Everyone knows that Faye Greener has a pretty face (and then some), but no one's quite sure what lies underneath. If anything lies underneath at all, that is.
Is Faye a movie star in the making? Or is she just a delusional seventeen-year-old girl with more ambition than talent? Maybe a second-rate Kardashian in a world before reality TV could make people with no talent famous? As with all things in The Day of the Locust, the only way we can get close to an answer is by asking like a trillion questions.
Here's one thing we know for sure, though—Faye is a dreamer. That one's pretty obvious, as Faye can't stop talking about her plan to become the greatest actress of her generation. But that's just scratching the surface. She eventually reveals that "when she wasn't working as an extra," she "often spent the whole day making up stories" (13.70). And these aren't Jack-meets-Jill tall tales—they're descriptions of Faye's surely inevitable success in the film biz.
"These little daydreams of hers," Tod observes, "were what gave such extraordinary color and mystery to her movements" (13.25). Faye is basically a blank slate, allowing the many men in her life to create their own preconceived notion of who she is. Of course, that's assuming that they're even paying attention to the words that are coming out of her mouth, and aren't too busy dying of thirst in her presence. Which, you know, happens a lot.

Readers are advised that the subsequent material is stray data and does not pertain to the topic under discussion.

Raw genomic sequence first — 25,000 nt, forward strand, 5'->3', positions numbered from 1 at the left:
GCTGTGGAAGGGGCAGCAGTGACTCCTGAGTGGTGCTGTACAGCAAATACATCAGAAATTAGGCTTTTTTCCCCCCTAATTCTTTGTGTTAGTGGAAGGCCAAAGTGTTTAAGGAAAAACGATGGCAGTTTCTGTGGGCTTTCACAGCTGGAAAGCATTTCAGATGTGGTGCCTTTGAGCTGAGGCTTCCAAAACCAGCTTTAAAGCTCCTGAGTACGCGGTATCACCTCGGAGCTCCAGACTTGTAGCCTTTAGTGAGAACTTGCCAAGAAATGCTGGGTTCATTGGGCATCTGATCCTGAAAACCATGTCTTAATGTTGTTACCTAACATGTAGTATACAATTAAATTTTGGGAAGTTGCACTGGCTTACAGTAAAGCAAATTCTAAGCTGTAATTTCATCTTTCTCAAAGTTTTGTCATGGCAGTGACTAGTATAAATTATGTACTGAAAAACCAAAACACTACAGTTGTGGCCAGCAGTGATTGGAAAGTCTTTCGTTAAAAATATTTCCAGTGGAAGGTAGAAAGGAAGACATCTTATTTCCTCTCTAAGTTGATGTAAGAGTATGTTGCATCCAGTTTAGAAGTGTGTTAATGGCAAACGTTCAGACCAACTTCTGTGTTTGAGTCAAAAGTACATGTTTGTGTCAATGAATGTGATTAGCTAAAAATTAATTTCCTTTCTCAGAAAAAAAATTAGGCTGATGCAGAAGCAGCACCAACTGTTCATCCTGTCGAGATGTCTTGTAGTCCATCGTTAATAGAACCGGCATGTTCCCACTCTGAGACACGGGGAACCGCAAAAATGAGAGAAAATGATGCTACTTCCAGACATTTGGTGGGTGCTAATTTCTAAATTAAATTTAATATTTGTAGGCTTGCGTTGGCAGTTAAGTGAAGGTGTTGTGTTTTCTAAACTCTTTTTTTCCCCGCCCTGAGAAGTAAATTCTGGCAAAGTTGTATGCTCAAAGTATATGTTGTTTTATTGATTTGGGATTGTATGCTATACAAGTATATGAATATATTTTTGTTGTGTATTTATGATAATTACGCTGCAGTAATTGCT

As you can see, there's very little real about Faye. We can see this embodied in the way she speaks: it's an insane mish-mosh of slang more incomprehensible than a Lil B track. Just because Tod can see this, however, doesn't mean he's exempt from it—he claims that "Faye's affectations [...] were so completely artificial that he found them charming" (13.3). As for the other schmucks like Earle and Homer, those guys don't even have a chance of escaping Faye's web.
Despite this surplus of hunky male suitors, Faye ends up with the most unlikely choice for a lover—Miguel. What's up with that? If you're asking us, we'd say that it's because Miguel is actually direct with her. When he wants to have sexy times, he makes sure she knows; when he doesn't, he doesn't. Contrast that with the awkward passive-aggressive shtick favored by Tod and Homer. Plus, the notion of a seventeen-year-old beauty falling in love with a rough-and-tumble Mexican cockfighter is probably too close to movie magic for Faye to pass up.
But really, that's all conjecture on our part, because Faye never gets to tell her side of the story. It's possible that she doesn't even understand her side of the story enough to tell it. In fact, we don't even know whether she runs away with Earle or Miguel in the end. Although Tod might be certain that she'll get along just fine, we're a little less confident that a seventeen-year-old kid will be able to navigate the twisted world of Tinseltown.